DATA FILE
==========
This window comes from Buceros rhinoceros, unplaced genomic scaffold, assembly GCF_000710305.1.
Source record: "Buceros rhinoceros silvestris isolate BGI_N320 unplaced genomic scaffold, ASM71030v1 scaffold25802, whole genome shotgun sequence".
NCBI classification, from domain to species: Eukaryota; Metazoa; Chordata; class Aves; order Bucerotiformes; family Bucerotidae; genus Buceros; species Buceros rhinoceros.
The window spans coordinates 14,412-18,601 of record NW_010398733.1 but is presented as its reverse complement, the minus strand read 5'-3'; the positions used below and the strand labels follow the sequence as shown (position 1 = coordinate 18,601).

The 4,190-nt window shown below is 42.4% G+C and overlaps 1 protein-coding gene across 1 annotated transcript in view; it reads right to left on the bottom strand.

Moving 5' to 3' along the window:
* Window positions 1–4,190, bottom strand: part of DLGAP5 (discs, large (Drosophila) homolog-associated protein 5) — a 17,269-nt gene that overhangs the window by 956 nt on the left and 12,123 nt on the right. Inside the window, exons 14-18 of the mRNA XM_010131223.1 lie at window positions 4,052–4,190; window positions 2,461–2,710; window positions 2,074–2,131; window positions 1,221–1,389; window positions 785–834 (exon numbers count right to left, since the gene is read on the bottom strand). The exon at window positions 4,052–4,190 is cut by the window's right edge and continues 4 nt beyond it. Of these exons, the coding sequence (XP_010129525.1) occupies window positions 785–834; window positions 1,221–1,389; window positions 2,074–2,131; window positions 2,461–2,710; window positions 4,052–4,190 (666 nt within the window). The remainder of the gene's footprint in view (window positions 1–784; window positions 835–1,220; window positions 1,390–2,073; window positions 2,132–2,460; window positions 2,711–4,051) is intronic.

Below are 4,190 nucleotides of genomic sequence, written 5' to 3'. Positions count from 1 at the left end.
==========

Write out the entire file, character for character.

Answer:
This window comes from Buceros rhinoceros, unplaced genomic scaffold, assembly GCF_000710305.1.
Source record: "Buceros rhinoceros silvestris isolate BGI_N320 unplaced genomic scaffold, ASM71030v1 scaffold25802, whole genome shotgun sequence".
NCBI classification, from domain to species: Eukaryota; Metazoa; Chordata; class Aves; order Bucerotiformes; family Bucerotidae; genus Buceros; species Buceros rhinoceros.
The window spans coordinates 14,412-18,601 of record NW_010398733.1 but is presented as its reverse complement, the minus strand read 5'-3'; the positions used below and the strand labels follow the sequence as shown (position 1 = coordinate 18,601).

The 4,190-nt window shown below is 42.4% G+C and overlaps 1 protein-coding gene across 1 annotated transcript in view; it reads right to left on the bottom strand.

Moving 5' to 3' along the window:
* Window positions 1–4,190, bottom strand: part of DLGAP5 (discs, large (Drosophila) homolog-associated protein 5) — a 17,269-nt gene that overhangs the window by 956 nt on the left and 12,123 nt on the right. Inside the window, exons 14-18 of the mRNA XM_010131223.1 lie at window positions 4,052–4,190; window positions 2,461–2,710; window positions 2,074–2,131; window positions 1,221–1,389; window positions 785–834 (exon numbers count right to left, since the gene is read on the bottom strand). The exon at window positions 4,052–4,190 is cut by the window's right edge and continues 4 nt beyond it. Of these exons, the coding sequence (XP_010129525.1) occupies window positions 785–834; window positions 1,221–1,389; window positions 2,074–2,131; window positions 2,461–2,710; window positions 4,052–4,190 (666 nt within the window). The remainder of the gene's footprint in view (window positions 1–784; window positions 835–1,220; window positions 1,390–2,073; window positions 2,132–2,460; window positions 2,711–4,051) is intronic.

Below are 4,190 nucleotides of genomic sequence, written 5' to 3'. Positions count from 1 at the left end.